What’s in a name?

By |  January 22, 2015 0 Comments

Head golf course superintendent, director of golf course and grounds maintenance, director of agronomy. First assistant, second assistant, senior assistant, junior assistant, assistant-in-training.

There are now dozens of titles used to describe the roles of superintendents and their assistants. Our job titles are limited only by our, or our employer’s, imagination.

And to think that at the turn of the 20th century, when the game of golf was starting to gain momentum in the U.S., we were known simply as greenkeepers or foremen. The majority of our brethren in Great Britain and Ireland have retained the greenkeeper title in some iteration to this day. But in true American fashion, we decided we needed to improve upon it whether we needed to or not.

I’ve always wondered about this shift in job title, and inadvertently came across the answer while I was reading some articles from the 1930s on another topic on the Turfgrass Information File. (Right about now you’re wondering what kind of dork sits around on a Saturday reading 80-year-old turf articles. What can I say? I’m alarmingly one dimensional.)

The idea to transition from greenkeeper to superintendent seems to have started in 1930 or 1931. In the June 1931 issue of The National Greenkeeper, Col. John Morley, the founder of the National Association of Greenkeepers of America, which was the precursor to today’s GCSAA, wrote an editorial on the topic. In it he stated that he had, “received a number of letters from several of (the association’s) leading greenkeepers relative to the advisability of changing the name of our profession from greenkeeper to that of superintendent of golf courses.”

He goes on to say that while he was in favor of changing the title to “a more appropriate scientific word,” he was not in favor of the term superintendent. He ends up advocating for the title of golf course manager so as to put the greenkeeper on equal footing with the clubhouse manager in the eyes of the membership and the public in general.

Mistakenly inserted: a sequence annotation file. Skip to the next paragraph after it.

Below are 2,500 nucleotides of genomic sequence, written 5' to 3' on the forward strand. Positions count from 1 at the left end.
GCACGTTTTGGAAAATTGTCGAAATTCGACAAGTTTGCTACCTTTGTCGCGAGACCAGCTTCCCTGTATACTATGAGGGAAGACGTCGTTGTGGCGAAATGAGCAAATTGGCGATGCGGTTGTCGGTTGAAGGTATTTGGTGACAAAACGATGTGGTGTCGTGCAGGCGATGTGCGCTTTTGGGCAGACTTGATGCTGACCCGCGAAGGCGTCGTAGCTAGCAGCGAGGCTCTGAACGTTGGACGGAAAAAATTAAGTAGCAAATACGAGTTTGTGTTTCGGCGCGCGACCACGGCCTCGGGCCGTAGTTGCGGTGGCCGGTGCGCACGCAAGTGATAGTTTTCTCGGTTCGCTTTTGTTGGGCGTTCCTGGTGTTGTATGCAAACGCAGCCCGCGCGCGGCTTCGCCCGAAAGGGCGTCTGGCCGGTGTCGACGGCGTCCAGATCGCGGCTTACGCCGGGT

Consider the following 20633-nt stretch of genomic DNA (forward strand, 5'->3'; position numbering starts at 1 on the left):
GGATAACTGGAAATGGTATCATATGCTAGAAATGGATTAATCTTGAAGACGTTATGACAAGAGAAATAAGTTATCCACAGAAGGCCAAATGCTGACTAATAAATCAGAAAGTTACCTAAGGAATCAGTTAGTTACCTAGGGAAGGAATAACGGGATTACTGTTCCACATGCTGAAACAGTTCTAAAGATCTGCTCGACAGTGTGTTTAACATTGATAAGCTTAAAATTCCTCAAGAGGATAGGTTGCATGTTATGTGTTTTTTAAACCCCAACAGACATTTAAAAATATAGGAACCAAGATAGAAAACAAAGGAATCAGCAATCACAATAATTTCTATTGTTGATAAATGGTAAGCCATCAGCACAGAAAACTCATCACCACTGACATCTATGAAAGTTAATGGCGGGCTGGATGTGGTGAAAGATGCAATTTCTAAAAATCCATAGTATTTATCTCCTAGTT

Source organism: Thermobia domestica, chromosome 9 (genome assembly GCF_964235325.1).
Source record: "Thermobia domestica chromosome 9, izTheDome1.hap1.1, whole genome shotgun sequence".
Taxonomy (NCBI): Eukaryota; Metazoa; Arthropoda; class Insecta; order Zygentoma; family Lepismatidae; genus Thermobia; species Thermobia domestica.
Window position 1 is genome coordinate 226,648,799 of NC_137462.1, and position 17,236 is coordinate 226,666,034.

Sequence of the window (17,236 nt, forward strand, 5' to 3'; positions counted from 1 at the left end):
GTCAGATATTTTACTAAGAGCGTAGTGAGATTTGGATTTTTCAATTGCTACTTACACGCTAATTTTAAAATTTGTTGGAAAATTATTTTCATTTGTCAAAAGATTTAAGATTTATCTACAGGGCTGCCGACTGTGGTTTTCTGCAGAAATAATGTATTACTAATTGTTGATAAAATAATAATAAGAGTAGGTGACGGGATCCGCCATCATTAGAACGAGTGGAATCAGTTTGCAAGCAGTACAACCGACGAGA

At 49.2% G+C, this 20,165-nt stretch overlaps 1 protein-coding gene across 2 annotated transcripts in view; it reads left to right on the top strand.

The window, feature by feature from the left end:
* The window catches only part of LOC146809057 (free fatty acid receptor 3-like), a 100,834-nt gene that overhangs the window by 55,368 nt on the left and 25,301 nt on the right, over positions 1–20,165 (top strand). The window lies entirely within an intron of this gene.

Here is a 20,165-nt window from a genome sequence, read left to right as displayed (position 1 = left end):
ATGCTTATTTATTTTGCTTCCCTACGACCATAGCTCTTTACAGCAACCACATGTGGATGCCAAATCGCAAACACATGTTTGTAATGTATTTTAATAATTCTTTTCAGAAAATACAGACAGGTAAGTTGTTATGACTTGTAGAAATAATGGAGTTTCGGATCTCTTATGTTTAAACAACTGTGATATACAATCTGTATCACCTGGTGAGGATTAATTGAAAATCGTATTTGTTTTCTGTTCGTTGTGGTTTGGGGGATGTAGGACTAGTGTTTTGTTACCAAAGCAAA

Several officers and district vice-presidents of NAGA weighed in with their opinions in the July 1931 issue of The National Greenkeeper, with the majority being against the change in terminology for various reasons, but most of the arguments essentially came down to tradition. Huge shocker, right? Reticence to change in golf based on tradition — hard to believe, but it’s apparently happened.

While there seems to be a slight increase in the use of the term “superintendent” after this editorial, “greenkeeper” still appears to be the term used most often in industry publications and the mainstream press until the late ’30s.

In 1938, the NAGA changed itmas name to the Greenkeeping Superintendents Association. A cursory review of the literature from 1937 through the early ’40s shows a pronounced increase in use of the term “golf course superintendent” but “greenkeeper” is still the prevalent term.

Many local chapters were approving the switch in terminology, but according to editorials from the period, it was a somewhat divisive issue and may have even prompted the newly renamed National to choose a name that would appease both sides.

By the early ’50s, it appears from the literature that “golf course superintendent” and “greenkeeping superintendent” were the commonly accepted terms. Reflecting this change in popular terminology, the GSA, after having changed its name again in 1949 to the National Association of Greenkeeping Superintendents, changed for the final time in 1951 to the Golf Course Superintendents Association of America.

Whatever you want to call it, the job remains the same. It’s amazing how similar the issues and challenges of the 21st century superintendent are to those of the 1930s greenkeeper.

One thing is for sure: 80 years later we’re still all cut from the same cloth regardless of what we call ourselves.

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